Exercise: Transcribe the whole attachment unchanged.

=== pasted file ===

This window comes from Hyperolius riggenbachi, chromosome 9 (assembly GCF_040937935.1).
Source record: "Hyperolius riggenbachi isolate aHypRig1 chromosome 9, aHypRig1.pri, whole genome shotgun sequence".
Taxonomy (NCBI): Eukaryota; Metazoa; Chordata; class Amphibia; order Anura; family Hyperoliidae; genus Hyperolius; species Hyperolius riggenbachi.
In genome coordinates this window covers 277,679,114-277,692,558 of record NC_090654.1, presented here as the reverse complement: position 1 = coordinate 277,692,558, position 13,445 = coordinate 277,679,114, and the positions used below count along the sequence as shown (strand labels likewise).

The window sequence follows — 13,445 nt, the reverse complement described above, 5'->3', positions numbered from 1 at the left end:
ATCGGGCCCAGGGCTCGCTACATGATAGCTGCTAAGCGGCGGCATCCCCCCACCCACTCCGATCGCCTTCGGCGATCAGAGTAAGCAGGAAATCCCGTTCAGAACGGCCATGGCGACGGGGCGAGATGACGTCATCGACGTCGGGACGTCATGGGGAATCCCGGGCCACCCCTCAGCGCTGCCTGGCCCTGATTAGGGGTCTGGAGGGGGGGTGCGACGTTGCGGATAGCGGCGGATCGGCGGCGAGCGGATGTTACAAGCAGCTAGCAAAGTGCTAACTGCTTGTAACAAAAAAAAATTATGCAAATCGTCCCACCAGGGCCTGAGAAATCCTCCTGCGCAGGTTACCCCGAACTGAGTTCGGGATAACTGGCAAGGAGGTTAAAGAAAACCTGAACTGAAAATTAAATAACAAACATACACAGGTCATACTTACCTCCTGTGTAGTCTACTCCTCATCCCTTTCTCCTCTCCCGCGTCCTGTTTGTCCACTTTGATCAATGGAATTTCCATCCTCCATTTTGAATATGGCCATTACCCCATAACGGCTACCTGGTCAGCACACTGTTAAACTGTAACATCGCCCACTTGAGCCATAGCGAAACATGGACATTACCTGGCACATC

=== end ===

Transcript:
This window comes from Hyperolius riggenbachi, chromosome 9 (assembly GCF_040937935.1).
Source record: "Hyperolius riggenbachi isolate aHypRig1 chromosome 9, aHypRig1.pri, whole genome shotgun sequence".
Taxonomy (NCBI): Eukaryota; Metazoa; Chordata; class Amphibia; order Anura; family Hyperoliidae; genus Hyperolius; species Hyperolius riggenbachi.
In genome coordinates this window covers 277,679,114-277,692,558 of record NC_090654.1, presented here as the reverse complement: position 1 = coordinate 277,692,558, position 13,445 = coordinate 277,679,114, and the positions used below count along the sequence as shown (strand labels likewise).

The window sequence follows — 13,445 nt, the reverse complement described above, 5'->3', positions numbered from 1 at the left end:
ATCGGGCCCAGGGCTCGCTACATGATAGCTGCTAAGCGGCGGCATCCCCCCACCCACTCCGATCGCCTTCGGCGATCAGAGTAAGCAGGAAATCCCGTTCAGAACGGCCATGGCGACGGGGCGAGATGACGTCATCGACGTCGGGACGTCATGGGGAATCCCGGGCCACCCCTCAGCGCTGCCTGGCCCTGATTAGGGGTCTGGAGGGGGGGTGCGACGTTGCGGATAGCGGCGGATCGGCGGCGAGCGGATGTTACAAGCAGCTAGCAAAGTGCTAACTGCTTGTAACAAAAAAAAATTATGCAAATCGTCCCACCAGGGCCTGAGAAATCCTCCTGCGCAGGTTACCCCGAACTGAGTTCGGGATAACTGGCAAGGAGGTTAAAGAAAACCTGAACTGAAAATTAAATAACAAACATACACAGGTCATACTTACCTCCTGTGTAGTCTACTCCTCATCCCTTTCTCCTCTCCCGCGTCCTGTTTGTCCACTTTGATCAATGGAATTTCCATCCTCCATTTTGAATATGGCCATTACCCCATAACGGCTACCTGGTCAGCACACTGTTAAACTGTAACATCGCCCACTTGAGCCATAGCGAAACATGGACATTACCTGGCACATC